The effect of preterm birth, recurrent laryngeal nerve lesion, and postnatal maturation on hyoid and thyroid movements, and their coordination in infant feeding

Christopher J. Mayerl, Emily A. Catchpole, Chloe E. Edmonds, Francois D.H. Gould, Katlyn E. McGrattan, Laura E. Bond, Bethany M. Stricklen, Rebecca Z. German

Research output: Contribution to journalArticlepeer-review

Abstract

Movements of the hyoid and thyroid are critical for feeding. These structures are often assumed to move in synchrony, despite evidence that neurologically compromised populations exhibit altered kinematics. Preterm infants are widely considered to be a neurologically compromised population and often experience feeding difficulties, yet measuring performance, and how performance matures in pediatric populations is challenging. Feeding problems are often compounded by complications arising from surgical procedures performed to ensure the survival of preterm infants, such as damage to the recurrent laryngeal nerve (RLN) during patent ductus arteriosus correction surgery. Here, we used a validated infant pig model for infant feeding to test how preterm birth, postnatal maturation, and RLN lesion interact to impact hyoid and thyroid excursion and their coordination. We filmed infant pigs when feeding using videofluorscopy at seven days old (1–2 months human equivalent) and 17 days old (6–9 months human equivalent) and tracked movements of the hyoid and thyroid on both days. We found that preterm birth impacted the coordination between hyoid and thyroid movements, but not their actual excursion. In contrast, excursion of the two structures increased with postnatal age in term and preterm pigs. RLN lesion decreased thyroid excursion, and primarily impacted hyoid movements by increasing variation in hyoid excursion. This work demonstrates that RLN lesion and preterm birth have distinct, but pervasive effects on feeding performance in infants, and suggest that interventions targeted towards reducing dysphagia should be prescribed based off the etiology driving dysphagia, rather than the prognosis of dysphagia.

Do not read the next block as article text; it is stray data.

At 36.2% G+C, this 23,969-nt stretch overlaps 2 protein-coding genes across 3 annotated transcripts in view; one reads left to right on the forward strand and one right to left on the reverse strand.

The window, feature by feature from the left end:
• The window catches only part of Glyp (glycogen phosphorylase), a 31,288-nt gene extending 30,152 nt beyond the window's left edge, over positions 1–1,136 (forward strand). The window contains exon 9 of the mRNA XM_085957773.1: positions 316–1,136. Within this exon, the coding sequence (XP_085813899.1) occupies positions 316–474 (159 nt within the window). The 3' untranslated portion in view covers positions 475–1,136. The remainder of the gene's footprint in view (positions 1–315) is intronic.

Original languageEnglish (US)
Article number109786
JournalJournal of Biomechanics
Volume105
DOIs
StatePublished - May 22 2020

Keywords

  • Dysphagia
  • Feeding
  • Kinematics
  • Neonate
  • Swallowing

PubMed: MeSH publication types

  • Journal Article

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